Dark Reign: Hawkeye #1

by James Hunt, Reviewer |

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Story by
Andy Diggle
Art by
Tom Raney, Scott Hanna
Colors by
Guru eFX
Letters by
Dave Sharpe
Cover by
Clint Langley
Publisher
Marvel Comics
Cover Price
$3.99 (USD)
Release Date
Apr 8th, 2009

Tue, April 14th, 2009 at 7:57PM (PDT)


However you felt about “Secret Invasion,” it’s hard not to agree that by leaving us with “Dark Reign”, the crossover has afforded Marvel writers a raft of new stories to tell, many of which haven’t been done before. Case in point: This Bullseye miniseries, spinning out of “Dark Avengers,” gives readers the opportunity to discover what happens when a super-villain dresses up like a super-hero without any intention of honoring the name or reputation that goes with the costume.

Diggle is a natural choice for writer –- he’s recently written Bullseye in the pages of “Thunderbolts,” and it’s fair to expect him to tackle the character again when he takes over writing duties on “Daredevil.” As such, Diggle has clearly thought about the character a lot, and intends to make a stamp on him immediately.

His take on Bullseye is actually slightly more jovial than Ellis’, if you can imagine a situation where a sociopathic killer is upbeat about his work, but the book itself is still dark to the point of being shocking. The climax of the issue, as well as being a compelling cliffhanger, should certainly drive the point home to readers that this isn’t a comic about a villain pretending to be a hero. It’s a genuine supervillain comic with –- for now, at least -- no pretensions towards moral ambiguity.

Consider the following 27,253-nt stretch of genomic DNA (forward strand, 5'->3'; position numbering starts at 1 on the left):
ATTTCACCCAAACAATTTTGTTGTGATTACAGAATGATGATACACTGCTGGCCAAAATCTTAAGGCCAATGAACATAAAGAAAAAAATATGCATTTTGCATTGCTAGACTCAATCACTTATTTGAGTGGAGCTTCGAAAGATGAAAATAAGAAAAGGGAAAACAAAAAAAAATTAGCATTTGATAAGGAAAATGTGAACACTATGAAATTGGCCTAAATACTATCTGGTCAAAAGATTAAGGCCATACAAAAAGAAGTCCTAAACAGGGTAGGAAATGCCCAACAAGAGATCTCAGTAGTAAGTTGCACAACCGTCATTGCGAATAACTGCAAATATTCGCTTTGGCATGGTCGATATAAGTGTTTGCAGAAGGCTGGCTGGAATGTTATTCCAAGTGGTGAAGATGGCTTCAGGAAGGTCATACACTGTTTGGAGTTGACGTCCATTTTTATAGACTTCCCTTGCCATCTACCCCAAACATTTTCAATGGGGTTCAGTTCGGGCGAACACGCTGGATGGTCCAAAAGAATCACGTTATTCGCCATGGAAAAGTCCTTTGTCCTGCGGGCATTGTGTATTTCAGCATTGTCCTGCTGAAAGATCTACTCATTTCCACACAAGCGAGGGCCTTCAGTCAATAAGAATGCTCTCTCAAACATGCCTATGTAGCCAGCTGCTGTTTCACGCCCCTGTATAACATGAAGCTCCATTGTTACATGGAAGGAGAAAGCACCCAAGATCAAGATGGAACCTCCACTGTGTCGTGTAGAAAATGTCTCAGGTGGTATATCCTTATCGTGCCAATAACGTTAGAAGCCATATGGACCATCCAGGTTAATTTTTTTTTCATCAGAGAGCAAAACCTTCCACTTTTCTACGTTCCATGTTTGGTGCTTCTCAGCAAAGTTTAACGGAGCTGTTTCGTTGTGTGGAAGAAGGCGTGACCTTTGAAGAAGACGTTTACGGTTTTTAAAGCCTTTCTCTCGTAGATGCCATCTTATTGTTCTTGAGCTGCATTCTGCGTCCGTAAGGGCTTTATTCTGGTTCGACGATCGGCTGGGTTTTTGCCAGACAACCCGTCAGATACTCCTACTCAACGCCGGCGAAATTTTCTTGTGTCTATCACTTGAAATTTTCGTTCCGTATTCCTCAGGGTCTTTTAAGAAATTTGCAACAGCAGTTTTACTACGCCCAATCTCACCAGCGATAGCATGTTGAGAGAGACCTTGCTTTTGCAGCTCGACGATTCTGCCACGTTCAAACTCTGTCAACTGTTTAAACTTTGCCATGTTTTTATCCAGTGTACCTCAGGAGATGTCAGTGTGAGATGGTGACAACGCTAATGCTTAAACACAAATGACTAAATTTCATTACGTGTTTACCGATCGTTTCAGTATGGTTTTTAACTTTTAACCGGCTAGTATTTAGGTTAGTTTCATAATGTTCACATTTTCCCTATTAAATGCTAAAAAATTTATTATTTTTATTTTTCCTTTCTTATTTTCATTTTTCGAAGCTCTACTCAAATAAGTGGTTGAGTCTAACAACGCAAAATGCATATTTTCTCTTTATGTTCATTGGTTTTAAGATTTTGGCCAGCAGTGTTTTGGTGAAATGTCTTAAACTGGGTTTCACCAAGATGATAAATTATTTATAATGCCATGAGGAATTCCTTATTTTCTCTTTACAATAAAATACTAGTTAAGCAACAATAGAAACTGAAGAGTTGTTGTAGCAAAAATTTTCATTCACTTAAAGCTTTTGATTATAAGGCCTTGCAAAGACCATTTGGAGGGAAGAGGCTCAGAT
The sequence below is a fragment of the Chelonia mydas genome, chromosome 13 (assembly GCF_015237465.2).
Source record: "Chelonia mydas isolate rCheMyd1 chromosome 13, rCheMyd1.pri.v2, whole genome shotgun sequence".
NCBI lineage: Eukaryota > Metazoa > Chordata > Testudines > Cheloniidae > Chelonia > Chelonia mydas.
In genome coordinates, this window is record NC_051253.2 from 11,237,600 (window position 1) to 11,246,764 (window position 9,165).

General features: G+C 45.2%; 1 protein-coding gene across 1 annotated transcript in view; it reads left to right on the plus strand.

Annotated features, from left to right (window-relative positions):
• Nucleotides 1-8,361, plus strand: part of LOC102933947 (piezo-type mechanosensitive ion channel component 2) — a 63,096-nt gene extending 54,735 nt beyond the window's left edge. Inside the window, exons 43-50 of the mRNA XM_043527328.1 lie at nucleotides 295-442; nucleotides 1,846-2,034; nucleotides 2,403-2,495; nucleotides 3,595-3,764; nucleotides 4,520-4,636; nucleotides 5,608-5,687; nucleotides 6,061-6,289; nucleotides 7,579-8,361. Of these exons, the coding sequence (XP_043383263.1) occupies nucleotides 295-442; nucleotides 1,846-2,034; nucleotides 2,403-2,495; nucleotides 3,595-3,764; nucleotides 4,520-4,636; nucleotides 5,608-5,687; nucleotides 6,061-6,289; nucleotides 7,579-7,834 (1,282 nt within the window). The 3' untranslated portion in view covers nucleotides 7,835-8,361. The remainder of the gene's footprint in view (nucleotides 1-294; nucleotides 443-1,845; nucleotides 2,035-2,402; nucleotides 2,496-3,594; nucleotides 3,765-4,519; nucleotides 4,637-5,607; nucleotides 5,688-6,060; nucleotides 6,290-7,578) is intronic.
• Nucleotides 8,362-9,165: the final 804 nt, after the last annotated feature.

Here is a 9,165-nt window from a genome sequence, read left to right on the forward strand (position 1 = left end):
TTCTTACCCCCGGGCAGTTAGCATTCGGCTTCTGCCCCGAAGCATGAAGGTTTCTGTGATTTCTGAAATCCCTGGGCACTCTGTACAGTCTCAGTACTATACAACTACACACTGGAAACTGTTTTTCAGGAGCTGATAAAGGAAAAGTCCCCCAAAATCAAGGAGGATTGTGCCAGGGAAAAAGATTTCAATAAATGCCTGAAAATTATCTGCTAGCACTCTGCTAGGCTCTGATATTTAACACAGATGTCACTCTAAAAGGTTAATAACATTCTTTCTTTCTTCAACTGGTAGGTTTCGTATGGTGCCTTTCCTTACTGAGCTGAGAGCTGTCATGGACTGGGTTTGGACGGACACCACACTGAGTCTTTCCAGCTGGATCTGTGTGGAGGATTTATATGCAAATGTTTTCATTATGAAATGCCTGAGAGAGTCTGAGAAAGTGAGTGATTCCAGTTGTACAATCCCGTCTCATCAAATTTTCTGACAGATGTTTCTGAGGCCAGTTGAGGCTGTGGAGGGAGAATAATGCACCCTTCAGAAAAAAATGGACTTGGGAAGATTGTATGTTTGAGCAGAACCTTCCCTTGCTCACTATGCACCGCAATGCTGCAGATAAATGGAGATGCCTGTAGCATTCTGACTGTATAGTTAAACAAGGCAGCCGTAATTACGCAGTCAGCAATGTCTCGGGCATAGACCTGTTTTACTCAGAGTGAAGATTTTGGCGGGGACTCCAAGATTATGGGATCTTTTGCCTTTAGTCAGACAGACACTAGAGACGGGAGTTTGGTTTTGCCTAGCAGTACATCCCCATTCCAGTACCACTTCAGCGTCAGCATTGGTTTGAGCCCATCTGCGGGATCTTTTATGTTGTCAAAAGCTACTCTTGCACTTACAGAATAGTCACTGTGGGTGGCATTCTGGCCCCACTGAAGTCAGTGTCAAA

The best scene in the book sees Bullseye taking his “boss” Osborn to task for buying into the hero game. It perfectly articulates both why Osborn made it to the top, and why Bullseye is well-placed to bring it down. Artist Tom Raney handles such conversation scenes as well as the action -- and there’s plenty of that in the issue. Raney’s storytelling is strong, and his characters move fluidly and realistically on the page. His bright, clean work actually makes a nice change from the dark, noir-influenced look usually afforded the type of books Bullseye more frequently appears in -- though it should be noted that the character is no less sinister for his newfound clarity.

Diggle may not have been at Marvel long, but if “Dark Reign: Hawkeye” is indicative of his work, let’s hope he stays with the company a long, long time. Diggle has managed to turn an event-driven story into a compelling character-based story, and an opening issue this strong ensures that I’ll stay with the series for the duration.

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